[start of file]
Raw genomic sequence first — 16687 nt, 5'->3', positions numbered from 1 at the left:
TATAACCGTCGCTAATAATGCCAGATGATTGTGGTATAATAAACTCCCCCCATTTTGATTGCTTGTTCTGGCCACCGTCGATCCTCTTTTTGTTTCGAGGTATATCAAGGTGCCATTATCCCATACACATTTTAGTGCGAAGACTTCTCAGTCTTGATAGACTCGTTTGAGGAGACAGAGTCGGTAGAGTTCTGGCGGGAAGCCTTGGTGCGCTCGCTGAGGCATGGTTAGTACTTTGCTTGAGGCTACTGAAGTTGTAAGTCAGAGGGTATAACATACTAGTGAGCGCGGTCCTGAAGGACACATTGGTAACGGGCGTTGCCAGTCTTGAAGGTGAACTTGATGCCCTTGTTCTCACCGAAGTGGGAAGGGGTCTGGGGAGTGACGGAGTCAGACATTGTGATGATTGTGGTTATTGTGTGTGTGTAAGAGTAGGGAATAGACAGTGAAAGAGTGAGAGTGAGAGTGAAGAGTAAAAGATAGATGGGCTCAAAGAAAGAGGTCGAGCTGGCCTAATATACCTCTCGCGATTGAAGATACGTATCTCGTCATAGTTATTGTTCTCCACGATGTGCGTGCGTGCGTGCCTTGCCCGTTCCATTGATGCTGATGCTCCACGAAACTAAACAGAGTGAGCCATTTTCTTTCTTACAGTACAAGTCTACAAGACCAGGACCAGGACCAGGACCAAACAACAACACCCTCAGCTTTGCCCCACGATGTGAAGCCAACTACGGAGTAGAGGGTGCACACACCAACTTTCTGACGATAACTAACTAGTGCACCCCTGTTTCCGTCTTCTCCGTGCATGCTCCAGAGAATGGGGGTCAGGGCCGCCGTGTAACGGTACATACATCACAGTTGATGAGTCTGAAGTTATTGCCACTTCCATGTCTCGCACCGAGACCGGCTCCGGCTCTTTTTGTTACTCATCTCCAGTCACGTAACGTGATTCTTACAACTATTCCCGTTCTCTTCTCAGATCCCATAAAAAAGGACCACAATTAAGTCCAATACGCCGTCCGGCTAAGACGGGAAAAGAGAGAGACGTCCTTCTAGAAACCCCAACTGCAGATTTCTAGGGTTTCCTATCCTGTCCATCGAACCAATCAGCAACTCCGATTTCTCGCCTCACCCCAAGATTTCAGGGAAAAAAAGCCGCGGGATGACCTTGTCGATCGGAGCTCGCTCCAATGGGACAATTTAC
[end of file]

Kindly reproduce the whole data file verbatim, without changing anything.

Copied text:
Raw genomic sequence first — 16687 nt, 5'->3', positions numbered from 1 at the left:
TATAACCGTCGCTAATAATGCCAGATGATTGTGGTATAATAAACTCCCCCCATTTTGATTGCTTGTTCTGGCCACCGTCGATCCTCTTTTTGTTTCGAGGTATATCAAGGTGCCATTATCCCATACACATTTTAGTGCGAAGACTTCTCAGTCTTGATAGACTCGTTTGAGGAGACAGAGTCGGTAGAGTTCTGGCGGGAAGCCTTGGTGCGCTCGCTGAGGCATGGTTAGTACTTTGCTTGAGGCTACTGAAGTTGTAAGTCAGAGGGTATAACATACTAGTGAGCGCGGTCCTGAAGGACACATTGGTAACGGGCGTTGCCAGTCTTGAAGGTGAACTTGATGCCCTTGTTCTCACCGAAGTGGGAAGGGGTCTGGGGAGTGACGGAGTCAGACATTGTGATGATTGTGGTTATTGTGTGTGTGTAAGAGTAGGGAATAGACAGTGAAAGAGTGAGAGTGAGAGTGAAGAGTAAAAGATAGATGGGCTCAAAGAAAGAGGTCGAGCTGGCCTAATATACCTCTCGCGATTGAAGATACGTATCTCGTCATAGTTATTGTTCTCCACGATGTGCGTGCGTGCGTGCCTTGCCCGTTCCATTGATGCTGATGCTCCACGAAACTAAACAGAGTGAGCCATTTTCTTTCTTACAGTACAAGTCTACAAGACCAGGACCAGGACCAGGACCAAACAACAACACCCTCAGCTTTGCCCCACGATGTGAAGCCAACTACGGAGTAGAGGGTGCACACACCAACTTTCTGACGATAACTAACTAGTGCACCCCTGTTTCCGTCTTCTCCGTGCATGCTCCAGAGAATGGGGGTCAGGGCCGCCGTGTAACGGTACATACATCACAGTTGATGAGTCTGAAGTTATTGCCACTTCCATGTCTCGCACCGAGACCGGCTCCGGCTCTTTTTGTTACTCATCTCCAGTCACGTAACGTGATTCTTACAACTATTCCCGTTCTCTTCTCAGATCCCATAAAAAAGGACCACAATTAAGTCCAATACGCCGTCCGGCTAAGACGGGAAAAGAGAGAGACGTCCTTCTAGAAACCCCAACTGCAGATTTCTAGGGTTTCCTATCCTGTCCATCGAACCAATCAGCAACTCCGATTTCTCGCCTCACCCCAAGATTTCAGGGAAAAAAAGCCGCGGGATGACCTTGTCGATCGGAGCTCGCTCCAATGGGACAATTTAC